February 26th, 1864 AD (search for this): chapter 8.90
ate operations will be sent you in a few days. I refer you in the meantime to my staff officer, Captain Vanderford. I hope that the War Department will comply with my wishes and suggestions, in regard to the management of my department in the several communications recently forwarded, as they are indispensable to its efficient and successful management. Respectfully, your obedient servant, L. Polk, Lieutanant-General. Refort of General Forrest.headquarters Starkville, Miss., February 26, 1864. General — I have the honor to acknowledge receipt of your letter of 20th inst., and am under many obligations for the ordnance stores and train sent to Gainsville. I am also gratified at being able to say that your wishes in regard to the enemy's forces under Generals Smith and Grierson are realized-at least to the extent of defeat and utter rout. We met them on Sunday morning last at Ellis's Bridge, or Succartouchee creek, three miles south of West Point, in front of which
March 4th, 1864 AD (search for this): chapter 8.90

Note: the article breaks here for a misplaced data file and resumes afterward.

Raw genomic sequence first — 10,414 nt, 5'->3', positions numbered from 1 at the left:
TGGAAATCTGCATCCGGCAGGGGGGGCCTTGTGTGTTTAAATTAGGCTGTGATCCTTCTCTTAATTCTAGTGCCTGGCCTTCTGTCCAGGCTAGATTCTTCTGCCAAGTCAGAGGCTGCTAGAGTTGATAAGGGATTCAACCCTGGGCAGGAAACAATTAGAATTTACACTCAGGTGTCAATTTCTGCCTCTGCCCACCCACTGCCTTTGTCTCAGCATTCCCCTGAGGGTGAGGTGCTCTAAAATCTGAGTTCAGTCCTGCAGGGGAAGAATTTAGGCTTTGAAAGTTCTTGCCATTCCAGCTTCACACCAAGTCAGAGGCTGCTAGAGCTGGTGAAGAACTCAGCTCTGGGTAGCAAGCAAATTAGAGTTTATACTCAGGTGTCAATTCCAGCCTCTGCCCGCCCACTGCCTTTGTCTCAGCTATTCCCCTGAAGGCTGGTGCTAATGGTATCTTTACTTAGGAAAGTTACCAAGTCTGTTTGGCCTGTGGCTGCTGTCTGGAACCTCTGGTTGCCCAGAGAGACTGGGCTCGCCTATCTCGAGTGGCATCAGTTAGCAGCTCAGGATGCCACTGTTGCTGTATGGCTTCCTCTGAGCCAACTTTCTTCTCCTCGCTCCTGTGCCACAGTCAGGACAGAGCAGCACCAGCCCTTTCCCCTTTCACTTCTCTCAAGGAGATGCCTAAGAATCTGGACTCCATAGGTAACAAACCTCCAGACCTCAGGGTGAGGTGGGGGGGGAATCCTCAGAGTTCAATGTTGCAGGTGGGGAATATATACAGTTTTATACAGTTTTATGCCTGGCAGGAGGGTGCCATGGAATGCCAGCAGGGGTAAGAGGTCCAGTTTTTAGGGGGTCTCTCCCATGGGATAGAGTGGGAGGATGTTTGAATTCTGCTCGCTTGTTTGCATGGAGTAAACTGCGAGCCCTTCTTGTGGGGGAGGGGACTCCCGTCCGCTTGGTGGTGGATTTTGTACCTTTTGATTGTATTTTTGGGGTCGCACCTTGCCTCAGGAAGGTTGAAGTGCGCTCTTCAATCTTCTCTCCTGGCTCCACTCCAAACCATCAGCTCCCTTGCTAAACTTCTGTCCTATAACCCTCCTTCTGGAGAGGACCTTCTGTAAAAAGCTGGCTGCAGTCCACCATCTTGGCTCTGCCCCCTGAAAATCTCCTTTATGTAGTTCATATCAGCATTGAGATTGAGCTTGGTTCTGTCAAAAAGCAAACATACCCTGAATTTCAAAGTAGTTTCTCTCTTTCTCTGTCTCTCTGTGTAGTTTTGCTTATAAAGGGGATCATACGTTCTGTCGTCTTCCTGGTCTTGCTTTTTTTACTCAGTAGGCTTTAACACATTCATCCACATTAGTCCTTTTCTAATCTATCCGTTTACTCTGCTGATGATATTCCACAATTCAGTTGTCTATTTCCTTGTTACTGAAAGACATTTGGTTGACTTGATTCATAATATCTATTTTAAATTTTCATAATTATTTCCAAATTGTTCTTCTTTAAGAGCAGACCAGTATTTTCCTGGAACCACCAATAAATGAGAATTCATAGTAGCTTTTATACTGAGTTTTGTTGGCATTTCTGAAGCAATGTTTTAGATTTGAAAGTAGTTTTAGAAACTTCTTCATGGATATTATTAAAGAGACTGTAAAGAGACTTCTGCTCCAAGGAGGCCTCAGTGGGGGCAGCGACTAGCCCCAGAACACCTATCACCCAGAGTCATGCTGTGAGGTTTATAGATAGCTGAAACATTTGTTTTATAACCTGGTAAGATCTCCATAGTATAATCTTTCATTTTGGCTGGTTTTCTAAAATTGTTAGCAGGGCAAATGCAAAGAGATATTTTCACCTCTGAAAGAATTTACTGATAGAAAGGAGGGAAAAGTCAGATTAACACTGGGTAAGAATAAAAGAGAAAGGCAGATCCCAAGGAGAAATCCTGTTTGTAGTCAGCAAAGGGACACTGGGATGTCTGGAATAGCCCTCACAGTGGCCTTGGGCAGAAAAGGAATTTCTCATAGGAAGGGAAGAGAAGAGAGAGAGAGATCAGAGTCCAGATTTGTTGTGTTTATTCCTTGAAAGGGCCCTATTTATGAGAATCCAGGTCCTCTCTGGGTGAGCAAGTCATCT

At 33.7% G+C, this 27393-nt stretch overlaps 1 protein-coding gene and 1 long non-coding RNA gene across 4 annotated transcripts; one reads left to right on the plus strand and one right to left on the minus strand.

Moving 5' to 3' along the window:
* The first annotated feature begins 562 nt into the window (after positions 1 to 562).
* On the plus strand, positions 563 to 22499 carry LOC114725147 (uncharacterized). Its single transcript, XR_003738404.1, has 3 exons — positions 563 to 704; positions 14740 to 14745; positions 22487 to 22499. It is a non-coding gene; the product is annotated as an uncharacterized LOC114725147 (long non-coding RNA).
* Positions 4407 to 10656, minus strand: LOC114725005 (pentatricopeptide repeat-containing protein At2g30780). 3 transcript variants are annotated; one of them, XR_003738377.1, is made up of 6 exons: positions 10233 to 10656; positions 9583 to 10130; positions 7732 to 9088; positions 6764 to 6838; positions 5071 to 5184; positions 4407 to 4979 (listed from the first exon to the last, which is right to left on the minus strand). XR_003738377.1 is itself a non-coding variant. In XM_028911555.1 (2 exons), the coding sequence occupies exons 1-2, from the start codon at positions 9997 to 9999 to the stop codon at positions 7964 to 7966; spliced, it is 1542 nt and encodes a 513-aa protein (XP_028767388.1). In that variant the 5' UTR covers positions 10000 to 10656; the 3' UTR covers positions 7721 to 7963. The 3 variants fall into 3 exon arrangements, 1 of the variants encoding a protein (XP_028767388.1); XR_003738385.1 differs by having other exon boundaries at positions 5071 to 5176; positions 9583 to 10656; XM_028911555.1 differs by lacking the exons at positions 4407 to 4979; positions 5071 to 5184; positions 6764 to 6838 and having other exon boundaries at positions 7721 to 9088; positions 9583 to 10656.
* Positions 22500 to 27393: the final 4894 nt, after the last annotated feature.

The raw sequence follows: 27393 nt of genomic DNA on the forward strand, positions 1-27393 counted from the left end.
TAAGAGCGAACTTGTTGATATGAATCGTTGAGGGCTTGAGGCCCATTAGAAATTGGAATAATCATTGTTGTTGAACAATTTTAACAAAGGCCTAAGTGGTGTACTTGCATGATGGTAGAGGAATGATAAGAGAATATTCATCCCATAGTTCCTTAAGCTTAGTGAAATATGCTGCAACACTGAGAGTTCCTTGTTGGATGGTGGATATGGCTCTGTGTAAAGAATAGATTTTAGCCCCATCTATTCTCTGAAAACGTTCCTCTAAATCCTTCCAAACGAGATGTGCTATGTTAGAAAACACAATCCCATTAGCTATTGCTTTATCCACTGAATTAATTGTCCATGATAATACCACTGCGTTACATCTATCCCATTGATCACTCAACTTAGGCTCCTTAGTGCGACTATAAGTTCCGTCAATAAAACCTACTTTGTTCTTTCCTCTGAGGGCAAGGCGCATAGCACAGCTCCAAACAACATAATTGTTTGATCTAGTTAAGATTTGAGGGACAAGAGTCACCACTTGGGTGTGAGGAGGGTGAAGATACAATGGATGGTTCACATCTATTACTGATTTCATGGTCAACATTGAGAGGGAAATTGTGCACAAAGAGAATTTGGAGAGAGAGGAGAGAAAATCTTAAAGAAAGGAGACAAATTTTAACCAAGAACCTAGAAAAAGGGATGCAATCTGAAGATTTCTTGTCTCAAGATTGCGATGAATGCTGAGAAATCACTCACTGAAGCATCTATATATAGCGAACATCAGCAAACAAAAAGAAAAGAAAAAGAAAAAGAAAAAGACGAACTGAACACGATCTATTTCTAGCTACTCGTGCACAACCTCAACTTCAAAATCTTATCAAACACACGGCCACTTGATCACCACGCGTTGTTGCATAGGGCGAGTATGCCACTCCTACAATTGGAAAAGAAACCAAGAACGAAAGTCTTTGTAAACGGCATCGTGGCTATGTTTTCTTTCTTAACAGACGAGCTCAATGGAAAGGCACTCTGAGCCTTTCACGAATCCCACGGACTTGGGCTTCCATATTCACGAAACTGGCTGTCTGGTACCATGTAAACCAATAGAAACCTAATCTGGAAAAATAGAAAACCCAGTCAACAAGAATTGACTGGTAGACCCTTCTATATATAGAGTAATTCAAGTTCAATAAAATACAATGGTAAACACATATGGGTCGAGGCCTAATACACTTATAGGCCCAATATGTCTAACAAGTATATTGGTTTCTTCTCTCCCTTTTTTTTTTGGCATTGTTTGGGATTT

General Forrest's operations against Smith and Grierson. Letter from General Polk.headquarters, Demopolis, March 4, 1864. General Cooper, Adjutant and Inspector General, Richmond: I send by Captain Vanderford accompanying dispatches, among them a communication from Major-General Forrest, containing account of his operations in checking and defeating the enemy's cavalry forces, intended to form a junction with his infantry at Meridian. You will perceive that it was a brilliant affair, and that it accomplished my wishes in effectually preventing General Sherman availing himself of his cavalry in his contemplated operations. That success destroyed his campaign. Dispatches from General Lee's forces, just received, are of a very gratifying character. He has overtaken the enemy, on the west of Pearl river, in a very exhausted state, from a want of provisions and forage, and a long and hurried march, and is cutting up the rear of his column. I have hopes of destroying also